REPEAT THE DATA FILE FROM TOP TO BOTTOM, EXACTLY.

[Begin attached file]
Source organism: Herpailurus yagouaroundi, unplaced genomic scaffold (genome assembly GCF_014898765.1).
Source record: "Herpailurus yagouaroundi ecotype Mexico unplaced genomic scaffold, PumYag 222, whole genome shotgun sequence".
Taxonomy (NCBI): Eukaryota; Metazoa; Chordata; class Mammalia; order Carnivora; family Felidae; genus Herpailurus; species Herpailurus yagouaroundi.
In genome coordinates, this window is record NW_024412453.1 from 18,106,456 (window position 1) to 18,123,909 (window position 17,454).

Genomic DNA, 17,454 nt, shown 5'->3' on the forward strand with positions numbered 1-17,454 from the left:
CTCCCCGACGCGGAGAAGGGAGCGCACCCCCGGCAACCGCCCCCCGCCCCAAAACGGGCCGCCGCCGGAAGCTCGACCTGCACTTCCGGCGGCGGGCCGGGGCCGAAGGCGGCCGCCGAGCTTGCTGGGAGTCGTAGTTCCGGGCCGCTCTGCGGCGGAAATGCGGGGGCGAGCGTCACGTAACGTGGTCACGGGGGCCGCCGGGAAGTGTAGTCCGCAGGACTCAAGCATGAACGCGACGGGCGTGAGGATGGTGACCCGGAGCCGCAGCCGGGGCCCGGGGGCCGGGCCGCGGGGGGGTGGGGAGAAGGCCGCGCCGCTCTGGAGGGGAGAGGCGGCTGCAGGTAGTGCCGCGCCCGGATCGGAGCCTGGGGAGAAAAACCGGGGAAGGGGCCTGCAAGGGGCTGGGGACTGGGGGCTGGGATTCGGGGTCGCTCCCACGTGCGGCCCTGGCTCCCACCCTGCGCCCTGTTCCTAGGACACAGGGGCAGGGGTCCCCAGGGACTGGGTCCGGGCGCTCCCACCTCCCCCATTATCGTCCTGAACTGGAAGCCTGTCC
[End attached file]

Source organism: Herpailurus yagouaroundi, unplaced genomic scaffold (genome assembly GCF_014898765.1).
Source record: "Herpailurus yagouaroundi ecotype Mexico unplaced genomic scaffold, PumYag 222, whole genome shotgun sequence".
Taxonomy (NCBI): Eukaryota; Metazoa; Chordata; class Mammalia; order Carnivora; family Felidae; genus Herpailurus; species Herpailurus yagouaroundi.
In genome coordinates, this window is record NW_024412453.1 from 18,106,456 (window position 1) to 18,123,909 (window position 17,454).

Genomic DNA, 17,454 nt, shown 5'->3' on the forward strand with positions numbered 1-17,454 from the left:
CTCCCCGACGCGGAGAAGGGAGCGCACCCCCGGCAACCGCCCCCCGCCCCAAAACGGGCCGCCGCCGGAAGCTCGACCTGCACTTCCGGCGGCGGGCCGGGGCCGAAGGCGGCCGCCGAGCTTGCTGGGAGTCGTAGTTCCGGGCCGCTCTGCGGCGGAAATGCGGGGGCGAGCGTCACGTAACGTGGTCACGGGGGCCGCCGGGAAGTGTAGTCCGCAGGACTCAAGCATGAACGCGACGGGCGTGAGGATGGTGACCCGGAGCCGCAGCCGGGGCCCGGGGGCCGGGCCGCGGGGGGGTGGGGAGAAGGCCGCGCCGCTCTGGAGGGGAGAGGCGGCTGCAGGTAGTGCCGCGCCCGGATCGGAGCCTGGGGAGAAAAACCGGGGAAGGGGCCTGCAAGGGGCTGGGGACTGGGGGCTGGGATTCGGGGTCGCTCCCACGTGCGGCCCTGGCTCCCACCCTGCGCCCTGTTCCTAGGACACAGGGGCAGGGGTCCCCAGGGACTGGGTCCGGGCGCTCCCACCTCCCCCATTATCGTCCTGAACTGGAAGCCTGTCC